In addition, many of us may not know how to do our own action research on strategies we try within a classroom. In action research, you identify a question or problem, test out a strategy, gather data, and determine if it works. In true action research, there is a phase of literature review where we try to gain a deeper understanding of research that may have already been done that is tied to our question or problem. This is where I think that sometimes action research falls apart because many educators haven’t been trained in the process of reviewing research. Our background gave many of us a solid background in philosophy, but not as solid of a background in research.

And here’s the issue – learning to do this takes time! It isn’t insurmountable, but on top of all the other things that are on the plate of teachers, it is challenging.

As I continue to reflect on these points, I’m challenging myself to find ways to support teachers in their efforts to learn about research. I’ll be looking for ways to share knowledge and provide sources of quality research. Luckily, we live in a day and age where Google allows us to find scholarly articles quickly and easily on just about any topic in education. Hopefully, through this continued exposure, we can expand our knowledge as researchers. In addition, I’ll be seeking opportunities to help guide teachers through action research of our own.

I’m curious to hear from you – what is your experience with education research? On a scale of 1 to 5, how well prepared do you feel you were to do your own research on educational tools, interventions, and strategies? If that number is lower than you’d like, what do you plan to do so that you know the decisions you make in the classroom are rooted both in research and science, as well as feelings and experience?

Literacy as the foundation of everything

About a month ago, the Indiana Department of Education put on the Get Your Lead On (GYLO) conference for leaders all over the state. I heard about it, thought it looked interesting and signed up as soon as possible. I am a big fan of the learning that happens at events like this – there are keynote-style presentations, break-out sessions, and then a closing session. And of course, there’s also the time to chat with others in between sessions – those are some of my favorite moments (and best learning moments) at any conference! The first thing that I’ll say about GYLO is that it was fun!

One of the speakers that day was Todd Nesloney. I first heard of Todd as an author when I was introduced to the book Kids Deserve It! He was a teacher, elementary principal, and is now the Director of Culture and Strategic Leadership for the Texas Elementary Principals and Supervisors Association. He led the second session of the day all about Literacy.

As an elementary principal, I see literacy as the key to everything we do at school, which was in line with what he had to share. In today’s post, I want to share with you some of what I learned from Todd, as well as some next steps that I want to lead in our building.

First and foremost, Todd made it quite clear that he sets the expectation that he will celebrate reading in all that he does. Let’s take a moment to reflect on how much we use reading and writing in our daily lives – from the start of my day check-in with my to-do list to some bedtime reading, text is something that I see constantly, and it’s going to be something that our students will use throughout their lives as well. Even more reason to put literacy front and center in our schools! One of the ways that he celebrated literacy during the day was that he took small moments out of each of his presentations to do a quick book talk. He’d share a title, a bit about the author, and a bit about the story. I walked out of the day with several new items in my Amazon cart!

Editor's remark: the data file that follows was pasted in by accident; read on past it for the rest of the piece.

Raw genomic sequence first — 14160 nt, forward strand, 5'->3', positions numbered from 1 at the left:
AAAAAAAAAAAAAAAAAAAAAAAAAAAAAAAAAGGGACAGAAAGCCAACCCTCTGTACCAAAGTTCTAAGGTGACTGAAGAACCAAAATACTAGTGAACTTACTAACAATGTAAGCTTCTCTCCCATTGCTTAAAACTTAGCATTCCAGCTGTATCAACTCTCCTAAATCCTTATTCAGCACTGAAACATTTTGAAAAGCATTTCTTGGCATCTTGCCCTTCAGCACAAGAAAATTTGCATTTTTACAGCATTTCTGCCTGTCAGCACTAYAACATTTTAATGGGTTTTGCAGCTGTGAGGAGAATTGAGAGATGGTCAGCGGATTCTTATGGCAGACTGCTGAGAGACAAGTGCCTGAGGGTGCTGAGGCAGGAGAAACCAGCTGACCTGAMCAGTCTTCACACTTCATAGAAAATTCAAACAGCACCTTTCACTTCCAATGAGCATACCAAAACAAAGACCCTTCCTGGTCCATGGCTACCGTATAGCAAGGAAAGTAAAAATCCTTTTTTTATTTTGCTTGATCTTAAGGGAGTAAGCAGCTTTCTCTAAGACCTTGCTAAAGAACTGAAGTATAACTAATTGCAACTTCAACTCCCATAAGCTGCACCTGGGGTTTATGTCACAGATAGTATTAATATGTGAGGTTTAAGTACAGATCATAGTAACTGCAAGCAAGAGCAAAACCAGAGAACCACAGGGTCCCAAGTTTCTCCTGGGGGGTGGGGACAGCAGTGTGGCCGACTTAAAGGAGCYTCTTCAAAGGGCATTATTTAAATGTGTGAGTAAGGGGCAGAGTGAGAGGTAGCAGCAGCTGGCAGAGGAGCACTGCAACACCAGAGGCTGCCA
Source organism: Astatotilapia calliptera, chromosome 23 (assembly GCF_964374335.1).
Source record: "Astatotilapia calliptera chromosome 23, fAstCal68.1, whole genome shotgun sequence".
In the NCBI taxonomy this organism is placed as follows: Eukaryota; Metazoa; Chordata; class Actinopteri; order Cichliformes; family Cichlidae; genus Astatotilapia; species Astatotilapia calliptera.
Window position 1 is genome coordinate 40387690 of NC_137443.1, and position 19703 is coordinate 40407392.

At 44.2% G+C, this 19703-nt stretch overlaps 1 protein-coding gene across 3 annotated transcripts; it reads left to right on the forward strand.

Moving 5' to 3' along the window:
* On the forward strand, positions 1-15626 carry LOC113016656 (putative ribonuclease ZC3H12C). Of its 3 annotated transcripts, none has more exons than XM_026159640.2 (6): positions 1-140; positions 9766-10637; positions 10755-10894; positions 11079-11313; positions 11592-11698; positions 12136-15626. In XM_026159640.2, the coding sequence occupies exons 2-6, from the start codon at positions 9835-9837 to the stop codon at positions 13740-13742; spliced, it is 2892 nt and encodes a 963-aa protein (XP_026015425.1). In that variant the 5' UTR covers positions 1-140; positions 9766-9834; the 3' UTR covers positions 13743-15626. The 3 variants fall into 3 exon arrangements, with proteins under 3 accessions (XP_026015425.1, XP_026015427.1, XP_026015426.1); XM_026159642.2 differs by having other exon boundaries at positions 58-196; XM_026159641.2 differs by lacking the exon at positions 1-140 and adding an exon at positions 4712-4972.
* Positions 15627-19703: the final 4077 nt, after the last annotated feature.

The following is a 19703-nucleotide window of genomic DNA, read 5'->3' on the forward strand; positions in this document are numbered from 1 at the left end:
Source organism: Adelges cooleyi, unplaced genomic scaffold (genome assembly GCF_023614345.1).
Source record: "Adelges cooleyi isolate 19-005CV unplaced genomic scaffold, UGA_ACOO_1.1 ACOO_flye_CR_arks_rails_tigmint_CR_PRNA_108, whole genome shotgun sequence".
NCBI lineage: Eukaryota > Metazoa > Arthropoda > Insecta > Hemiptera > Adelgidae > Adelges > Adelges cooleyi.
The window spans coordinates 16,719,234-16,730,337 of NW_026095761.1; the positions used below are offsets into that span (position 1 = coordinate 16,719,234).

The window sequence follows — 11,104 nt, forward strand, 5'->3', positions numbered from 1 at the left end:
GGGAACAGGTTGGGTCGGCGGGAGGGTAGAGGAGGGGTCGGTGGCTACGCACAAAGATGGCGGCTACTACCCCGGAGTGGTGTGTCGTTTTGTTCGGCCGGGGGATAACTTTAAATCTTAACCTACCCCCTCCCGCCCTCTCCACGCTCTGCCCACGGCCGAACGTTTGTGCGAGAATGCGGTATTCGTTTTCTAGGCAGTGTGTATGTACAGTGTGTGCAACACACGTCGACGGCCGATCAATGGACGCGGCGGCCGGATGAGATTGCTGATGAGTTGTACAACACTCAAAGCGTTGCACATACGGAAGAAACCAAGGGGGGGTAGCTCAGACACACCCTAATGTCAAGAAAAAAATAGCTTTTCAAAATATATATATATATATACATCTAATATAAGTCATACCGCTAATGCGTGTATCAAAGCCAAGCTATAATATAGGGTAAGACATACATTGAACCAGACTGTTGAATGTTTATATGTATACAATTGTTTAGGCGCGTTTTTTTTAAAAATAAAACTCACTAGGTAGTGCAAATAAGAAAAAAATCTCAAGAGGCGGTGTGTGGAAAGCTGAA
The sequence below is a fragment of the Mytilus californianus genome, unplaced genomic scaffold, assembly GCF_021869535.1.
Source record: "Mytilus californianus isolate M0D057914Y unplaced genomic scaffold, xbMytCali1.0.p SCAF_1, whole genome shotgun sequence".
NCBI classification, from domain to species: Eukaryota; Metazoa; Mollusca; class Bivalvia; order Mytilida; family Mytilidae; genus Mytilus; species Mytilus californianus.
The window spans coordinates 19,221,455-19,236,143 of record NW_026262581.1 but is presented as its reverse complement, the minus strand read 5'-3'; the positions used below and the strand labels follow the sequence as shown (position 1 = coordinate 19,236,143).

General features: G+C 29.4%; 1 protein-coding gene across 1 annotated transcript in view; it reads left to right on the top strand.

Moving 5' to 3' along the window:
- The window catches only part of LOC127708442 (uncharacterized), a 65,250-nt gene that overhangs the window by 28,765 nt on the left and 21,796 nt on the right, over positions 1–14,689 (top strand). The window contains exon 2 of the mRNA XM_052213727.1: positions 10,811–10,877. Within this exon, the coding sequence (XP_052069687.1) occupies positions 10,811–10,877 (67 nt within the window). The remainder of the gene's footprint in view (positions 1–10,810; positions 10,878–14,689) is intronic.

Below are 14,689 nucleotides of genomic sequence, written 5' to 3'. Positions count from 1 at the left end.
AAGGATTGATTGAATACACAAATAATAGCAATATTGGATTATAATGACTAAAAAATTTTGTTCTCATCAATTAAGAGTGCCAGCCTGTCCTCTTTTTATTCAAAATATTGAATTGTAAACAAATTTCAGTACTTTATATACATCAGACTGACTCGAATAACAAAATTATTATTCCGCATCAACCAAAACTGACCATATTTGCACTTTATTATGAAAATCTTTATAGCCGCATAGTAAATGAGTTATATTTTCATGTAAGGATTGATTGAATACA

Next, he talked about ways that he would celebrate reading as a leader. The bullet points below are just a few of the ideas he had. I encourage you to think about how/what you might implement in your setting to celebrate reading.

  • What we’re reading – When Todd was an administrator, he created a graphic in Canva that he then printed out for every staff member. At the top it said “What is Mr. Behrman reading?” then there was some space, and then at the bottom, it said, “What are you reading?” The document was laminated. If you wanted to, you could print out a picture of the book cover, or you could just use a dry-erase marker to write the title of the book. This was for all staff members, not just teachers. He included secretaries, custodians, cafeteria staff, and more! This is something I hope to get rolling at my school soon!
  • Book Talks – Todd started adding short book talks to the morning announcements. In time, he asked teachers to share their own little book talks for the announcements. Eventually, they got to the point that students were creating book talks on the things they were reading. What better way to celebrate the reading that was happening than allowing students to share the books they loved!
  • Reading Photo Wall – Each time a student finished a book, they could bring their book down to Todd’s office. He’d take their picture, print it out, and then hang it on the reading wall in the cafeteria. It made reading visible to all students. What if you did this within your own classroom? Or on the wall right outside of your classroom?